WASHINGTON, DC, Dec. 13 -- A federally funded technology that could change the way oil and gas wells are drilled was successfully demonstrated in the US Midcontinent, the US Department of Energy said.
A specially designed hybrid "microhole" coiled tubing rig recently drilled 25 test wells to penetrate the Niobrara, a particularly intractable gas formation in western Kansas and eastern Colorado. The effort delivered cost savings of 25-35%/well drilled compared with conventional drilling equipment, DOE's Fossil Energy office said.
It said about 1 tcf of shallow gas that had been bypassed by conventional drilling has become economic as a result. The volume equates to about 5% of the country's annual gas consumption, it indicated.
The commercial Niobrara drilling programin which 3,000-ft wells were drilled in as little as 19 hr, from rig move-in to move-outfollowed a DOE-funded research project undertaken by Gas Technology Institute (GTI) of Des Plaines, Ill. In that effort, GTI partnered with two small firms, Advanced Drilling Technology LLC of Yuma, Colo., and Rosewood Resources Inc. of Dallas, to adapt a conventional coiled tubing rig for drilling exploratory and development wells with ultrasmall diameters.
Normally, coiled tubing rigs are used to service or stimulate production in problematic oil and gas wells, according to DOE. Producers have only recently begun to use them in grassroots exploratory and development areas, largely in Alaska, Canada, and other higher-cost operating areas, it said.
GTI's project received funding from DOE's Microhole Technology Initiative. Managed by the Office of Fossil Energy's National Energy Technology Laboratory, the initiative seeks to develop the tools and techniques for drilling ultrasmall boreholes (generally, with diameters of 1-3/4 to 4-1/2 in.) and related downhole microinstrumentation, using coiled tubing drilling rigs that are small and easily transportable.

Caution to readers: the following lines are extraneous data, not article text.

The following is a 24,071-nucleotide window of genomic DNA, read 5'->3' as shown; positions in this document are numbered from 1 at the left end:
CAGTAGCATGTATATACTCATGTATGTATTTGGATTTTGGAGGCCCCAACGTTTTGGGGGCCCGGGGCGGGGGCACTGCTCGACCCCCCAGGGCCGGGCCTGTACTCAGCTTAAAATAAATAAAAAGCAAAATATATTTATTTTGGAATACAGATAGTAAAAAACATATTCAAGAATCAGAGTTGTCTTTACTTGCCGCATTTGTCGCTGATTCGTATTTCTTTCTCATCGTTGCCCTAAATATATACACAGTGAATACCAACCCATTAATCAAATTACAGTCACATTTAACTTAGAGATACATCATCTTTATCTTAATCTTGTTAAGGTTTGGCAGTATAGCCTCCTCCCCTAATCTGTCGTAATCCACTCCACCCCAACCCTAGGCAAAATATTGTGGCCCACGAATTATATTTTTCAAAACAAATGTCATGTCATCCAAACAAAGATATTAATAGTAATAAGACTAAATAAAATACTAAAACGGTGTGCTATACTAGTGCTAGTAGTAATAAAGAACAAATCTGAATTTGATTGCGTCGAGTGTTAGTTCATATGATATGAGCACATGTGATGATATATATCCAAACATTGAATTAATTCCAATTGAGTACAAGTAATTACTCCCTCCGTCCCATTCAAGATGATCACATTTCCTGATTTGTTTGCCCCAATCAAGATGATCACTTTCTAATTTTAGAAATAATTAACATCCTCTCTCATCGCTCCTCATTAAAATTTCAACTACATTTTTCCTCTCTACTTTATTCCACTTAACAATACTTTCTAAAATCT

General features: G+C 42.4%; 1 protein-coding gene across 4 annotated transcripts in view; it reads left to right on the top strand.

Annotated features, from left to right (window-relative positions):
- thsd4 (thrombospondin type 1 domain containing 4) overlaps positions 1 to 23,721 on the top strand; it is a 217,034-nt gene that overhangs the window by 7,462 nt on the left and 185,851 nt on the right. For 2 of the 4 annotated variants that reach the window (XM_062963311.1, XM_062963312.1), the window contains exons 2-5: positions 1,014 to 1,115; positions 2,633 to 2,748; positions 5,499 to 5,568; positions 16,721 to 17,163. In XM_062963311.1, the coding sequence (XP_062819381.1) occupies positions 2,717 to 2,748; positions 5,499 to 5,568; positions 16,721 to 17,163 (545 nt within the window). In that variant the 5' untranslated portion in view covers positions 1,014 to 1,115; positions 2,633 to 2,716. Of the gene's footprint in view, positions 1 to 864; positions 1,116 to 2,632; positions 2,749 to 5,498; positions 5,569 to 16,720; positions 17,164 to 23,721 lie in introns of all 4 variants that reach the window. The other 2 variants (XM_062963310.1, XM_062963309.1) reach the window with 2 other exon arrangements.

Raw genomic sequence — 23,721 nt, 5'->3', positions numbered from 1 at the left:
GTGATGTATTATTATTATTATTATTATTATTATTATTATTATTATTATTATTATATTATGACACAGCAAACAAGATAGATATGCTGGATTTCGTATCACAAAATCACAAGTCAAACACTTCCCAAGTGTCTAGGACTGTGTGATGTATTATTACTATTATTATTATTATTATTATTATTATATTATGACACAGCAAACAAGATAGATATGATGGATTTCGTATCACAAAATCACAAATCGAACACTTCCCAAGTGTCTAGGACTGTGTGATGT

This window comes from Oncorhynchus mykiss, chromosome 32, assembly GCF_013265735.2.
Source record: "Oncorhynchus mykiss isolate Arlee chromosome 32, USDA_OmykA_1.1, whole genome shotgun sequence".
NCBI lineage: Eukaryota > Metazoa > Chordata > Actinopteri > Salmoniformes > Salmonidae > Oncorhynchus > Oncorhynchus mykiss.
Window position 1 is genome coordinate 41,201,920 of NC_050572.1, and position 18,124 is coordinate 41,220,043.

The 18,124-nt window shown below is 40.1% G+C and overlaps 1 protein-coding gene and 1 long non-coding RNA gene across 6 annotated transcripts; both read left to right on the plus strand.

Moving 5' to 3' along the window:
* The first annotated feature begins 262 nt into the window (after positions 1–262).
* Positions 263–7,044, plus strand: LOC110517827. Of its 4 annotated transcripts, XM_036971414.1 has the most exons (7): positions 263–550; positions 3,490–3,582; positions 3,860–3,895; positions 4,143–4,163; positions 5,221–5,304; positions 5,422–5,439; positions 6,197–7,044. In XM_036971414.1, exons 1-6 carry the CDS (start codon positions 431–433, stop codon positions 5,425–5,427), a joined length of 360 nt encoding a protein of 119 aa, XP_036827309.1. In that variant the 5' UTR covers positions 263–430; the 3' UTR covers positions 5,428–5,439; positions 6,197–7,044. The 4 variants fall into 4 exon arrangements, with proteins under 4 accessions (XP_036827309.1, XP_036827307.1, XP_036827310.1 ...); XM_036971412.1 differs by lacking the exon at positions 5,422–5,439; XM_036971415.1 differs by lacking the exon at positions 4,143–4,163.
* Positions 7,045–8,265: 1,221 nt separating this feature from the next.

These rigssome small enough to mount on a trailer pulled by a standard pickup truckemploy solid tubing coiled around a spool on the trailer to drill boreholes with well casing diameters of less than 4-1/2 in. Such rigs can drill shallow wells very quickly, saving substantially on daily rig costs and dramatically improving the economics of drilling, according to DOE.
GTI's microhole project was meant to pioneer the use of an experimental, "built-for-purpose" coiled tubing rig designed to drill exploratory and development wells with ultrasmall diameters in the Lower 48 states. ADT and its predecessor Coiled Tubing Solutions Inc. designed and fabricated the rig specifically for microhole coiled tubing drilling to depths as great as 5,000 ft. Earlier DOE research had proven this capability to only a few hundred feet, the federal agency said.
GTI and its partners field tested this state-of-the-art hybrid coiled tubing rig by drilling a few inexpensive microbore wells to about 1,200-1,400 ft in the Niobrara chalk formation along the Kansas-Colorado border. The results far exceeded expectations, with drilling cost savings averaging 38%, DOE said.
It said the project's initial success and strong commercial follow-up also demonstrated the potential for coiled tubing drilling of exploration and development wells in the Lower 48 states. For the first time, a Canadian coiled tubing drilling company, Xtreme Coil Drilling Corp. of Calgary, is drilling grassroots wells in the Lower 48 for Anadarko Petroleum Corp. Xtreme Coil is using its newly patented coiled tubing design to drill wells in the aging, marginally economic, shallow oil fields of Colorado's Denver-Julesburg basin.
By the end of this year, said DOE, Xtreme Coil also is expected to deploy its coiled tubing drilling at depths as great as 10,000-12,000 ft in deep gas fields such as Pinedale and Jonah in Colorado's Green River basin for another operator, EnCana Oil & Gas (USA) Inc.
DOE said that microhole coiled tubing drilling technology has the kind of game-changing potential that could be applied to bypassed resources in thousands of oil and gas reservoirs across the US, particularly for shallow reservoirs in mature or even apparently depleted fields.
It estimates the volume of bypassed oil in US oil fields at less than 5,000 ft subsurface at more than 218 billion bbl. Recovering just 10% of this targeted untapped resource equates to an amount equal to 10 years of oil imports from the Organization of Petroleum Exporting Countries, at current rates, it said.
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